3. Python Kernel – Localhost of every machine, and one on centralized team public server
  4. Data Storage – Remote source code repository

 

Step 7: Multi-User Jupyter Notebook Server + Remote Storage with Optional Version Control

External processes may be challenging to manage, but it can be enforced by means of a system with the appropriate settings. A multi-user Jupyter Notebook application/platform would do just that – and that’s where JupyterHub can fill the gap.

JupyterHub provides a centralized multi-user environment that allows for concurrent users to develop Jupyter Notebooks. It dynamically spins up/down Single User Jupyter Notebook servers for each connecting user, granting them a private notebook server instance with their existing notebooks.

Data scientists will use their own accounts for analytics development, and a special account will be set up to store production version notebooks.

With regards to data storage, each user’s home folder can be cron’ed to do a daily push/sync to the remote repository as a backup. If version control is not critical, it can be omitted.

At the time of posting, JupyterHub is still in development version 0.8.

Advantage: Thin clients (with centralized model), ease of integration (all package/software versions are the same)

Disadvantage: Unable to add/remove new python packages without sysadmin help and/or risk of breaking something (but this may not be relevant to data scientists), complexity to manage and set up the platform

  1. Viewer – Local Web Browser
  2. JupyterHub Application – Remotely hosted
  3. Python Kernel – Remotely hosted
  4. Data Storage – Remote storage (e.g. cloud), or source code repository

 

Summary

Hope this information will be helpful to someone down the road.

I admit that this may not be the most effective way to implement it. Feel free to share your thoughts and considerations as well 🙂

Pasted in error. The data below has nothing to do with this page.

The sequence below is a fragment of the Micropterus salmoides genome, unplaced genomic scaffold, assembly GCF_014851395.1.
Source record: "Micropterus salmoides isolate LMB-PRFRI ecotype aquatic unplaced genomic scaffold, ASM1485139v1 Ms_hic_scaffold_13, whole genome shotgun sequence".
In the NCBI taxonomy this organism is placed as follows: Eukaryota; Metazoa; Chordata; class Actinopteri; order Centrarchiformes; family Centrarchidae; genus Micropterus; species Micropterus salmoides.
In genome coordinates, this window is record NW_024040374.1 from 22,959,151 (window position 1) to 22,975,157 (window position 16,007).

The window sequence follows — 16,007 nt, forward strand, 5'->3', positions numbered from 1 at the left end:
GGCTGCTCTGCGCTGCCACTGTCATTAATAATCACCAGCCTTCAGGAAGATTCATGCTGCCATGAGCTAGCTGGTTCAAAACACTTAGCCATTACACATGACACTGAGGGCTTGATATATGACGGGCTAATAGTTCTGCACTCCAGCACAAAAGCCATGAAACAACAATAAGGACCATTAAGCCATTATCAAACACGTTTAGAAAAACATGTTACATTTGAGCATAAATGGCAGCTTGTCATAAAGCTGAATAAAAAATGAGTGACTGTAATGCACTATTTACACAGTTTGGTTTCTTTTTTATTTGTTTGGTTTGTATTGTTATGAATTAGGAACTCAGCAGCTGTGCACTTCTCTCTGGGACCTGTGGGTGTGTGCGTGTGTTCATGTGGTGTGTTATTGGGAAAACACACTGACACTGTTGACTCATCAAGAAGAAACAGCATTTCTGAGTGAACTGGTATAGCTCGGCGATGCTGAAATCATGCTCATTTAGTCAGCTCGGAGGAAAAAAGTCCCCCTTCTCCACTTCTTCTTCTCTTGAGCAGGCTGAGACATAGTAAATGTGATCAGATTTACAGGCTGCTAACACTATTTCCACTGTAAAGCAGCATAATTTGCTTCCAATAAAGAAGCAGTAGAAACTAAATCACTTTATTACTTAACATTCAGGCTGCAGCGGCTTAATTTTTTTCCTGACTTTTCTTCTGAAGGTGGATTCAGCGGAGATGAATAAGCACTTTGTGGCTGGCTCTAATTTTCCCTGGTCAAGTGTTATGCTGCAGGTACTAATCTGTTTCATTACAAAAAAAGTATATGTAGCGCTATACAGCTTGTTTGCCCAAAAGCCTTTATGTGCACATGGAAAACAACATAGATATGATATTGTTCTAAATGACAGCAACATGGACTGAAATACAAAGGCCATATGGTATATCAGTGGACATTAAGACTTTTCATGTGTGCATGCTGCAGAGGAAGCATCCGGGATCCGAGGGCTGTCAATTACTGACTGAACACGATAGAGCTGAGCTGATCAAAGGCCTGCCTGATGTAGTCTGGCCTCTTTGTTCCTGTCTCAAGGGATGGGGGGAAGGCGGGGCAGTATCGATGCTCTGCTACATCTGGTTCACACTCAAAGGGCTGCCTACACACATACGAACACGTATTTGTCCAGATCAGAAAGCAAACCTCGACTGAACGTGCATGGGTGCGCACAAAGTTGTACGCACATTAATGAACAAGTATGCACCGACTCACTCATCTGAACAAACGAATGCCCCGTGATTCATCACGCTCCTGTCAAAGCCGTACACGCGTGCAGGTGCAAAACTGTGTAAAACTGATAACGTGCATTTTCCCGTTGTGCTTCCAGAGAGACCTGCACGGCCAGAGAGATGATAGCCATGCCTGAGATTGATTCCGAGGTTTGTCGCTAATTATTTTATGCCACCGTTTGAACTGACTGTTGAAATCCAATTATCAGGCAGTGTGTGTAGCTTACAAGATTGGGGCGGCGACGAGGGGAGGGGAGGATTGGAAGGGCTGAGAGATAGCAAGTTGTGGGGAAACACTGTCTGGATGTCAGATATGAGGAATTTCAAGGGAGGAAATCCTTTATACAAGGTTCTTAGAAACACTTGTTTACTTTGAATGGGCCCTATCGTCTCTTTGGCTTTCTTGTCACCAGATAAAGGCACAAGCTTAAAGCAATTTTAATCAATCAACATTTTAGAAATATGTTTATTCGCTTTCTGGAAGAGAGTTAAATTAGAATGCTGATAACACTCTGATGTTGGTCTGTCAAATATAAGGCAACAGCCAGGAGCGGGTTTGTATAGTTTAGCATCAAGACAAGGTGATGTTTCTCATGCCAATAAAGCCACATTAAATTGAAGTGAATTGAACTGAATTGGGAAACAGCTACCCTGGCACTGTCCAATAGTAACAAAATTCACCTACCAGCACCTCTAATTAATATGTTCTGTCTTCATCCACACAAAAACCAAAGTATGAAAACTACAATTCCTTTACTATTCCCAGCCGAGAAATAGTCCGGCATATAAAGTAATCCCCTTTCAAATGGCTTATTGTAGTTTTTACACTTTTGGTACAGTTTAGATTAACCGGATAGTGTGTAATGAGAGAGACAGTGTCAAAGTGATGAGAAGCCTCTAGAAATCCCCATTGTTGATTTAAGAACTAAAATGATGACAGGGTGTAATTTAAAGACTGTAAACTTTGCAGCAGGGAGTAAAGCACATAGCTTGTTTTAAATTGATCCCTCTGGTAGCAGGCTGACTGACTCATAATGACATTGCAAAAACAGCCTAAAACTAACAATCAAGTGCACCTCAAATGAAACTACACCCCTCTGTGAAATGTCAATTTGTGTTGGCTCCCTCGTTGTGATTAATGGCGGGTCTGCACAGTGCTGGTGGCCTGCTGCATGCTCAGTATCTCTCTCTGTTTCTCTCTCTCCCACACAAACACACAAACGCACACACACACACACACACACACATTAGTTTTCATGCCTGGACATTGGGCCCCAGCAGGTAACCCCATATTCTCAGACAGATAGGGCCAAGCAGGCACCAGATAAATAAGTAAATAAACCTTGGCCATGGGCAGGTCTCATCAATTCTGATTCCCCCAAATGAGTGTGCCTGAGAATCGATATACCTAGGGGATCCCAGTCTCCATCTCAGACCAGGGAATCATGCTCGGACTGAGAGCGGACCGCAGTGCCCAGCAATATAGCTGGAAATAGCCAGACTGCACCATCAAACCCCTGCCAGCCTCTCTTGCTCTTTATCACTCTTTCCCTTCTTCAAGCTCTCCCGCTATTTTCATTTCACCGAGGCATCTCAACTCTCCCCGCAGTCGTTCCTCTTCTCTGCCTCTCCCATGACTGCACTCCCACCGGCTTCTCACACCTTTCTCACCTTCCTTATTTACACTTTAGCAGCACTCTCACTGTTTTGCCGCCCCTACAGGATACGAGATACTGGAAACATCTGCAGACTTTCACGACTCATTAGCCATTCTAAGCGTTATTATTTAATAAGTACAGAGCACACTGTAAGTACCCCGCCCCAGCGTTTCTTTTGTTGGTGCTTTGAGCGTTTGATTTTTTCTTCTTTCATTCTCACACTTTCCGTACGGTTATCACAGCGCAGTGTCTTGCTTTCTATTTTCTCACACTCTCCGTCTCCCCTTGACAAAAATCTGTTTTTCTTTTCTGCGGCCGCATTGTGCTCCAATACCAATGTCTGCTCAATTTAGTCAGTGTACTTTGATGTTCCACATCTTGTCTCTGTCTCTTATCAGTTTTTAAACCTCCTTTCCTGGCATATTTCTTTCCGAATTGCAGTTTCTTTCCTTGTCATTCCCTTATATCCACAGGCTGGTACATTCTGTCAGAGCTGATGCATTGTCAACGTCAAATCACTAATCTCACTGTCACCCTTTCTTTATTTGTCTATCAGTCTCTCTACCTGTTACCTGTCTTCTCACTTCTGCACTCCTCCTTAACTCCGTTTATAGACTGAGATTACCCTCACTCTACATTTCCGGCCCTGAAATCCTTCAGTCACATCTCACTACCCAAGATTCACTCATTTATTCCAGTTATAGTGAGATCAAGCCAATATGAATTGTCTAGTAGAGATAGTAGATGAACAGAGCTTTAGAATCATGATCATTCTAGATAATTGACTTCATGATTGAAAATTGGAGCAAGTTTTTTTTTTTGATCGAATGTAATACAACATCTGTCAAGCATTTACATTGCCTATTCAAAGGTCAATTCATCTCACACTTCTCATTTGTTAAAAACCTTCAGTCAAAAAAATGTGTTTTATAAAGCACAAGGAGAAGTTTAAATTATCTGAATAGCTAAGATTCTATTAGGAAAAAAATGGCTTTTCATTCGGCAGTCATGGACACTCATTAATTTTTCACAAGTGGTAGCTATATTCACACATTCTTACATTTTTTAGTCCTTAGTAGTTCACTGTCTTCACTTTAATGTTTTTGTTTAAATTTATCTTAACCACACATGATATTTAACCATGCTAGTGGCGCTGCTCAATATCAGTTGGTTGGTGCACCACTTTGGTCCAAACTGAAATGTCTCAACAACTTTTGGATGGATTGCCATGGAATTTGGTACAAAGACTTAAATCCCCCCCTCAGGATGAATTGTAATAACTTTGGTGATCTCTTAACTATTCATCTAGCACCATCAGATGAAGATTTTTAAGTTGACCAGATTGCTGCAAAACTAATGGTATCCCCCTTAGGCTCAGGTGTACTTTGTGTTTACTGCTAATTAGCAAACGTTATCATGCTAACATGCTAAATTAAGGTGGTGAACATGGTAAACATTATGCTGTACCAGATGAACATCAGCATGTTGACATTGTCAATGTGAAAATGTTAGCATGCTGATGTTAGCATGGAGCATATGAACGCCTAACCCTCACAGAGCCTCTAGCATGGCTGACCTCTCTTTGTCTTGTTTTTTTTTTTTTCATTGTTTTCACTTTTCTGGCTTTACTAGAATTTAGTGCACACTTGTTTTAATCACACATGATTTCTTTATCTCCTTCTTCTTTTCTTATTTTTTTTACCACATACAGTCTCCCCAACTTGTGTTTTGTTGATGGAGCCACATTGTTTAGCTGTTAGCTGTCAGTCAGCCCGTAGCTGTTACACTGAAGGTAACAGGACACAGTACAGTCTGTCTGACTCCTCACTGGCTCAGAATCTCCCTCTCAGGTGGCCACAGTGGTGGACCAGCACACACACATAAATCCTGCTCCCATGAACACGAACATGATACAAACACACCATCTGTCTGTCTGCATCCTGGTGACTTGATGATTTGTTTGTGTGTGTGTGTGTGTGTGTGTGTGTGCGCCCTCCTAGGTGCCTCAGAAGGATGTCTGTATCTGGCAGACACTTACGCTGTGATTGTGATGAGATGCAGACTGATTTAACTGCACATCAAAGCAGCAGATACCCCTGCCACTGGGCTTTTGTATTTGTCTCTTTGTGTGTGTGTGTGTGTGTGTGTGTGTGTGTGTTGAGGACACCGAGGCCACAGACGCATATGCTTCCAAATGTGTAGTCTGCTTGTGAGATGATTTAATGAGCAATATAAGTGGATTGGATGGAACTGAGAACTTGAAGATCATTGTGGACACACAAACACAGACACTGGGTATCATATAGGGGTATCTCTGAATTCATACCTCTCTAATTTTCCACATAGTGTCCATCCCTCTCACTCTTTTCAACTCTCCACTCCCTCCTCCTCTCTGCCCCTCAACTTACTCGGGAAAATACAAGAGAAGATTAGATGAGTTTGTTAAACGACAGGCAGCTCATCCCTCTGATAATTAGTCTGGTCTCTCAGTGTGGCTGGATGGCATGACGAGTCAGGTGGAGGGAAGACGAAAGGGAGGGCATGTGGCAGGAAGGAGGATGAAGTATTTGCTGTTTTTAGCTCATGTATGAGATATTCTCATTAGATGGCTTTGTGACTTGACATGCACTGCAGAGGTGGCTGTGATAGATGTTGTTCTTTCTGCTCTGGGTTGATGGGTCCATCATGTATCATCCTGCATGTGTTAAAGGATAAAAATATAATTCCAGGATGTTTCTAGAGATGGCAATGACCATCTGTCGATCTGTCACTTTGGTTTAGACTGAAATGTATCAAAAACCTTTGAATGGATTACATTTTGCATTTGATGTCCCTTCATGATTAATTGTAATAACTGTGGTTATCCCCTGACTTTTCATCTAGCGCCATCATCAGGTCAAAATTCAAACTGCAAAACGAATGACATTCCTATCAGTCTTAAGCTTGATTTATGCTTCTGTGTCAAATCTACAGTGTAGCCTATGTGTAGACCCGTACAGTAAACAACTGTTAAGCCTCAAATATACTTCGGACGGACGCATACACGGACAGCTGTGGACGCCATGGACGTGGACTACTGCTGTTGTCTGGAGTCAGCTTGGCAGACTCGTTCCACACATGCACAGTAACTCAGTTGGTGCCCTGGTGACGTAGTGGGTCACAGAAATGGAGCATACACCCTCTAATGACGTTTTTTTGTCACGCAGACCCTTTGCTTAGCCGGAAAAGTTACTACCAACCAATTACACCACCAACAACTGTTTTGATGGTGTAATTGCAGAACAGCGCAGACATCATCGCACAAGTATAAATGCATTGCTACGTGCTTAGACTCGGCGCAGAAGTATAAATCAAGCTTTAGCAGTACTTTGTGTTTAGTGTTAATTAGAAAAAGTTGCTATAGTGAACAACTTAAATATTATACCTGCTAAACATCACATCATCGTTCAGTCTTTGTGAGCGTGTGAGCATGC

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2 thoughts on “Architecting an Environment to Share and Collaborate with Jupyter Notebooks

  1. Hey Luppeng! This is a great write up. I really like the thought process between transitions.
    Do you have any ideas of how to implement the final step? I’m really interested in finding out what the architecture for that system may look like.

    Like

    1. Hi Nayana Anil – good to hear from you, and I am really glad that you enjoyed the write up.

      Regarding the final step, I assume you are referring to Step 7 with JupyterHub? Its documentation (https://jupyterhub.readthedocs.io/en/latest/getting-started.html) has a really cool diagram showing the subsystems that make up its architecture. The “Quickstart – Installation” section contains the necessary steps to help get it installed on your machine.

      An alternative I considered previously was to run individual Jupyter Notebook instances in a multi-tenancy PaaS environment (e.g. VMs on an enterprise server/cloud, Docker containers). While this method allows for fine-grained control, additional technical skills are needed to manage, operate, and administer the PaaS.

      Like